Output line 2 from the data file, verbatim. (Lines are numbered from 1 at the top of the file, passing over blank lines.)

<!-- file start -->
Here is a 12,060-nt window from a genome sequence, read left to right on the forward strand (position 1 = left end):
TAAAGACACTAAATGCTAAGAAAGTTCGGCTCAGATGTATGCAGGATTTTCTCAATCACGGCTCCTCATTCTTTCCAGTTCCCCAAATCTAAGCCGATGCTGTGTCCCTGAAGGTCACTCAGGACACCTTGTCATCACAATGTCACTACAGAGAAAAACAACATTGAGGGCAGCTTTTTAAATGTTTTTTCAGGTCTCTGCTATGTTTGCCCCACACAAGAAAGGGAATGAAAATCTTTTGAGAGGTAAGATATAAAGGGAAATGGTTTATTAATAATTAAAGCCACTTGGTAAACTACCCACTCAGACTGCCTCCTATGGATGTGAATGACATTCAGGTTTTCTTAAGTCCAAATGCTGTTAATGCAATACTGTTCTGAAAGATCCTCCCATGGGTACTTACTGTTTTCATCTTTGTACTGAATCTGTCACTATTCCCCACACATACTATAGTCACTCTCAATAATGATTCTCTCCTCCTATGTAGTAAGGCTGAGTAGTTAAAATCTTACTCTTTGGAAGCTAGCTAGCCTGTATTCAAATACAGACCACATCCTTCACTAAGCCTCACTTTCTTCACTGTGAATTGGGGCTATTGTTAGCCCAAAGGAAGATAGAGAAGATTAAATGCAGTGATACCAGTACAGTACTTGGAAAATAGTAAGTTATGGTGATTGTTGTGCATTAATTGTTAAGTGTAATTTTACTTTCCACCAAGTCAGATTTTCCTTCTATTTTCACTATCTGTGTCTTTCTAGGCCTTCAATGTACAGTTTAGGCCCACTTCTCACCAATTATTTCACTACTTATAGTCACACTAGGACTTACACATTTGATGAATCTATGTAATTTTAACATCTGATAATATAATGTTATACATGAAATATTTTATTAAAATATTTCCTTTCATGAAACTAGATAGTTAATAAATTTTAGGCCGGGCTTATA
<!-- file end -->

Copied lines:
TAAAGACACTAAATGCTAAGAAAGTTCGGCTCAGATGTATGCAGGATTTTCTCAATCACGGCTCCTCATTCTTTCCAGTTCCCCAAATCTAAGCCGATGCTGTGTCCCTGAAGGTCACTCAGGACACCTTGTCATCACAATGTCACTACAGAGAAAAACAACATTGAGGGCAGCTTTTTAAATGTTTTTTCAGGTCTCTGCTATGTTTGCCCCACACAAGAAAGGGAATGAAAATCTTTTGAGAGGTAAGATATAAAGGGAAATGGTTTATTAATAATTAAAGCCACTTGGTAAACTACCCACTCAGACTGCCTCCTATGGATGTGAATGACATTCAGGTTTTCTTAAGTCCAAATGCTGTTAATGCAATACTGTTCTGAAAGATCCTCCCATGGGTACTTACTGTTTTCATCTTTGTACTGAATCTGTCACTATTCCCCACACATACTATAGTCACTCTCAATAATGATTCTCTCCTCCTATGTAGTAAGGCTGAGTAGTTAAAATCTTACTCTTTGGAAGCTAGCTAGCCTGTATTCAAATACAGACCACATCCTTCACTAAGCCTCACTTTCTTCACTGTGAATTGGGGCTATTGTTAGCCCAAAGGAAGATAGAGAAGATTAAATGCAGTGATACCAGTACAGTACTTGGAAAATAGTAAGTTATGGTGATTGTTGTGCATTAATTGTTAAGTGTAATTTTACTTTCCACCAAGTCAGATTTTCCTTCTATTTTCACTATCTGTGTCTTTCTAGGCCTTCAATGTACAGTTTAGGCCCACTTCTCACCAATTATTTCACTACTTATAGTCACACTAGGACTTACACATTTGATGAATCTATGTAATTTTAACATCTGATAATATAATGTTATACATGAAATATTTTATTAAAATATTTCCTTTCATGAAACTAGATAGTTAATAAATTTTAGGCCGGGCTTATA